Provision of sufficient oxygen to hatchlings is essential. The fry absorbs oxygen through the fine capillaries around the egg sac. They do not yet have a mouth or other organs but need an ample supply of oxygen in the water. Ensure that air stones in the tank work optimally to give developing koi hatchlings the best chance of survival.
After two or three days, the baby koi will start swimming. They develop fins and other organs, enabling them to become more independent and move around in the tank. The first place they visit is the surface so they can gulp some air into their newly formed swim bladder. This will enable them to swim around easily.
At this stage, the fry should be offered food for the first time. There are specific liquid fry food formulations available that should be given in small amounts several times a day. In addition, strained hard-boiled egg yolk is a nutritious extra.
After two weeks, the koi fry will be able to graduate onto powdered fry food. In addition, tiny protein-laden snacks like shrimp larvae can be included. The important thing is that the food offered must always be small enough for the fry to consume. For healthy growth, the food must also be protein-rich.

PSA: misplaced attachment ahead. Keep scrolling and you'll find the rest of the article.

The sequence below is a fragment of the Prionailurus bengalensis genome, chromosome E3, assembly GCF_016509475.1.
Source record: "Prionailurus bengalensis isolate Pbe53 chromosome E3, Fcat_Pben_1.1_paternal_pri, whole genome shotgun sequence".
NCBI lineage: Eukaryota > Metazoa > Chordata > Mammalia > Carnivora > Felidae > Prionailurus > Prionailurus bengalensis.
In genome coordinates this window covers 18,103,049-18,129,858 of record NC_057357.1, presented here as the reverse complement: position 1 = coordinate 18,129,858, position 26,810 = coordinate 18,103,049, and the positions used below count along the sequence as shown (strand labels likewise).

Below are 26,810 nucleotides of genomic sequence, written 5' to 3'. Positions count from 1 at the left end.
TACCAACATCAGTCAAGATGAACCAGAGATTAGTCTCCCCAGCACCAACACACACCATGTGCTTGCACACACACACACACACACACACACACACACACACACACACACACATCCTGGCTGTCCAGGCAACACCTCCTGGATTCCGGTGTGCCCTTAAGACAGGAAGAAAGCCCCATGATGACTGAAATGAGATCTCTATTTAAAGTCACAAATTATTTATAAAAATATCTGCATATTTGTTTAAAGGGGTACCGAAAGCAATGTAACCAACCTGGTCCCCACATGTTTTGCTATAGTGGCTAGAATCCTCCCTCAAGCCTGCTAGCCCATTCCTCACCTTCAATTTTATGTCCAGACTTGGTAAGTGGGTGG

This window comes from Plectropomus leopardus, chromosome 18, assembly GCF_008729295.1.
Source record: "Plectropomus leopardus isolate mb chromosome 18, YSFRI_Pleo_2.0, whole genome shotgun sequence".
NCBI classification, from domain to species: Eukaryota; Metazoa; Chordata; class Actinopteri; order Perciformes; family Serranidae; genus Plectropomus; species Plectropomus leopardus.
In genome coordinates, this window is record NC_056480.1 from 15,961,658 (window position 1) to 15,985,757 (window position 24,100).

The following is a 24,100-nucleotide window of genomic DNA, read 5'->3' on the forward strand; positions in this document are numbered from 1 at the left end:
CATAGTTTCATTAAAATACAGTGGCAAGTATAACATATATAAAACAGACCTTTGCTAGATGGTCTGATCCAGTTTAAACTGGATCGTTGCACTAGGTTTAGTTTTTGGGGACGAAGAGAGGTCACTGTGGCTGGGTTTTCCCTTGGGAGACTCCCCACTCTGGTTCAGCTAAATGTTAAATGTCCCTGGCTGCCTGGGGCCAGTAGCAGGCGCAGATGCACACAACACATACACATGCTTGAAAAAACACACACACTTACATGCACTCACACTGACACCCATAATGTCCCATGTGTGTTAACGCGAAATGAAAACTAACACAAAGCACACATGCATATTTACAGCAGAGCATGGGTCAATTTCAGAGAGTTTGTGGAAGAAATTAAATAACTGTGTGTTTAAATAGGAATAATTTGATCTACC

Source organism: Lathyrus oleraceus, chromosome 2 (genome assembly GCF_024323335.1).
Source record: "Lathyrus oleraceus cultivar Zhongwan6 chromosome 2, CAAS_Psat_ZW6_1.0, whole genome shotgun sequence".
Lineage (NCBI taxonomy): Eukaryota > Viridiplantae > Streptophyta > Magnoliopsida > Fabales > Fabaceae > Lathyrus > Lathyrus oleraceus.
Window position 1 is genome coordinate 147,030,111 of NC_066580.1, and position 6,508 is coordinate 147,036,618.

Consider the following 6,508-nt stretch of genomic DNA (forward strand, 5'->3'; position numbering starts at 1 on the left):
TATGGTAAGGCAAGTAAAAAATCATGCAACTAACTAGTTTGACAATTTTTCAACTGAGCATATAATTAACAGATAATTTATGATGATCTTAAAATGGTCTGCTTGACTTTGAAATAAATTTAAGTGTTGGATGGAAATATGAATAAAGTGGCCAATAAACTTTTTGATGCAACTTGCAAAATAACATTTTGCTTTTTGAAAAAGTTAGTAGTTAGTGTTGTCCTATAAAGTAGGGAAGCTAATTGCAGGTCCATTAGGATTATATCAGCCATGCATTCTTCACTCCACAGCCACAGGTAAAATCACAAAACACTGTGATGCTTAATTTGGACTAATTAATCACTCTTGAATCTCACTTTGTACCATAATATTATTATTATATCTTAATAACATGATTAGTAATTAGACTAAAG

How Can You Tell If A Koi Fish Is Pregnant?
If you notice that your female koi seems a bit rounder than usual, you may start excitedly planning for koi babies. However, there are many steps to this anticipated outcome, and conditions need to be suitable for it to lay the eggs, for them to hatch, and for the tiny koi to survive.
Remember that koi do not give birth to live infants, so while the female fish may contain eggs, they are not fertilized. When they are the right age and conditions in the water are ideal, female koi will spawn eggs that need to be immediately fertilized by an accompanying male or two. Koi eggs on their own without males in a pond will not be viable.